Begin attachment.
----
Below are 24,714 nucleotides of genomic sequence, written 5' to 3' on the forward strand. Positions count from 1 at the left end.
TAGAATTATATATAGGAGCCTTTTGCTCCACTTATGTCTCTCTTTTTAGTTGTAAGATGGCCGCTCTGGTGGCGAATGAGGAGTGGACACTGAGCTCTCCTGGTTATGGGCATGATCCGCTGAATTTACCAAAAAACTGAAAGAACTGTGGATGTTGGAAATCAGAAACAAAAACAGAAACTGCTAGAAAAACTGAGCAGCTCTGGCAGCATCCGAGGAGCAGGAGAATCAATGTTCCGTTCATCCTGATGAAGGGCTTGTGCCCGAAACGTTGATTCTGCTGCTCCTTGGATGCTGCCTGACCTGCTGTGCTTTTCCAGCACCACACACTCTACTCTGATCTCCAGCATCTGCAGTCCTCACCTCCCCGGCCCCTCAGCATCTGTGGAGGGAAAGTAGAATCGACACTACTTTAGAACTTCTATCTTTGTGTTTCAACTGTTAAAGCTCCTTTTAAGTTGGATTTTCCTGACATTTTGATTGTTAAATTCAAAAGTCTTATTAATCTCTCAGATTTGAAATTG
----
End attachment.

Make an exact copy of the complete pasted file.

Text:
Below are 24,714 nucleotides of genomic sequence, written 5' to 3' on the forward strand. Positions count from 1 at the left end.
TAGAATTATATATAGGAGCCTTTTGCTCCACTTATGTCTCTCTTTTTAGTTGTAAGATGGCCGCTCTGGTGGCGAATGAGGAGTGGACACTGAGCTCTCCTGGTTATGGGCATGATCCGCTGAATTTACCAAAAAACTGAAAGAACTGTGGATGTTGGAAATCAGAAACAAAAACAGAAACTGCTAGAAAAACTGAGCAGCTCTGGCAGCATCCGAGGAGCAGGAGAATCAATGTTCCGTTCATCCTGATGAAGGGCTTGTGCCCGAAACGTTGATTCTGCTGCTCCTTGGATGCTGCCTGACCTGCTGTGCTTTTCCAGCACCACACACTCTACTCTGATCTCCAGCATCTGCAGTCCTCACCTCCCCGGCCCCTCAGCATCTGTGGAGGGAAAGTAGAATCGACACTACTTTAGAACTTCTATCTTTGTGTTTCAACTGTTAAAGCTCCTTTTAAGTTGGATTTTCCTGACATTTTGATTGTTAAATTCAAAAGTCTTATTAATCTCTCAGATTTGAAATTG